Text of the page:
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A push for inclusion

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WASHINGTON – Indian country has been economically strained for decades and in today’s difficult times tribal governments are feeling the stress even more. President-Elect Barack Obama’s upcoming economic recovery plan holds promise that tribal governments will not be left out. The National Congress of American Indians, the largest and oldest American Indian organization, is working to ensure that the poorest of the poor will be included in the economic recovery plan.

“We are advocating that tribal governments be treated at the same level as state governments in the economic recovery plan by equally distributing funds to enable tribal governments to serve their citizens and allowing them access to capital,” said NCAI ExecutiveDirector Jacqueline Johnson Pata. “This country cannot move on economically without involving tribal governments.”

Historically tribes have lacked the infrastructure for basic needs. Roads and bridges on many reservations are comparable to those in developing countries. School buildings in tribal communities are in desperate need of repair. Tribal governments are requesting $5.4 billion in infrastructure spending.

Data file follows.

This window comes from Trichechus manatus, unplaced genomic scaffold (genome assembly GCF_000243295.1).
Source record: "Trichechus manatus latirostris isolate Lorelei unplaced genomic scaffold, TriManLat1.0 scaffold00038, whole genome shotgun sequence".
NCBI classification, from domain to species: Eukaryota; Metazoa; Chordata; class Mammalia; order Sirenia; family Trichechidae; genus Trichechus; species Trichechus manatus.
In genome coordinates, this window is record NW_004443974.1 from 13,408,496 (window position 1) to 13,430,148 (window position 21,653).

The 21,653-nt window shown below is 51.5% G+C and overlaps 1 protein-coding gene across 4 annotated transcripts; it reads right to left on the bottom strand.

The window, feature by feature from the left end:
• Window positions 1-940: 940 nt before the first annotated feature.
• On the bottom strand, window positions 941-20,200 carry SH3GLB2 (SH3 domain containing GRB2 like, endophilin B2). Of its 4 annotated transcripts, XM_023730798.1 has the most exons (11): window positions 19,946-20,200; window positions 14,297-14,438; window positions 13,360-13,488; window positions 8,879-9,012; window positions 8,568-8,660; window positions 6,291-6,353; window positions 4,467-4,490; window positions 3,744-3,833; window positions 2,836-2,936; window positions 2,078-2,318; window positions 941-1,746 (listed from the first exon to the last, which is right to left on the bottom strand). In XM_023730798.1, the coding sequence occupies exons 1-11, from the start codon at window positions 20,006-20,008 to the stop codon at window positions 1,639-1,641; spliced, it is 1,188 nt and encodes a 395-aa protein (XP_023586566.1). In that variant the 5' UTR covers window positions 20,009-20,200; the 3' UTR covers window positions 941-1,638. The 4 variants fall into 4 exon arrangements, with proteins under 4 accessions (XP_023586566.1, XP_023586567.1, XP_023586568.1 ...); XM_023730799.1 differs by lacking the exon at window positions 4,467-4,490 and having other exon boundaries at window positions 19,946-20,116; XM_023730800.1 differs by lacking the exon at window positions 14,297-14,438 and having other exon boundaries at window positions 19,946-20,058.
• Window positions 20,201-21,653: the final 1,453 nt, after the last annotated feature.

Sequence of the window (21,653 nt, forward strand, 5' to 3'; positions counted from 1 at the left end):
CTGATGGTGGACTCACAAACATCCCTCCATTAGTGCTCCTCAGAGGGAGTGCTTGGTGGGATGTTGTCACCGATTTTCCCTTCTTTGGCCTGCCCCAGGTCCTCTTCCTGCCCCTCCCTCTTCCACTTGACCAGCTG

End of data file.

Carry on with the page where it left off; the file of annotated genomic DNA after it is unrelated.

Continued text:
“A tribal provision in the economic plan could mean funding for Indian healthcare programs, schools and job training projects,” said NCAI President Joe A. Garcia. “Indian country needs a chance to develop the systems to grow their local economies and Indian people deserve the opportunity for a secure future.”

Currently federal rules and regulations limit tribal government’s access to capital, expanding the use of tax-exempt bonds could leverage federal spending on infrastructure and economic development activities on reservations. A tribal economic recovery component could also expand loans and surety bonding for American Indian businesses.

According to the U.S. Census, in 2000 the per capita income for American Indians living on reservations was one-third of the U.S. average for all races. Low income coupled with high unemployment places an American Indian family at 36 percent of the poverty rate – two-and-a-half times the national average.

Obama’s economic stimulus package, to be introduced soon, is expected to include $300 billion in tax cuts and about $500 billion in spending.

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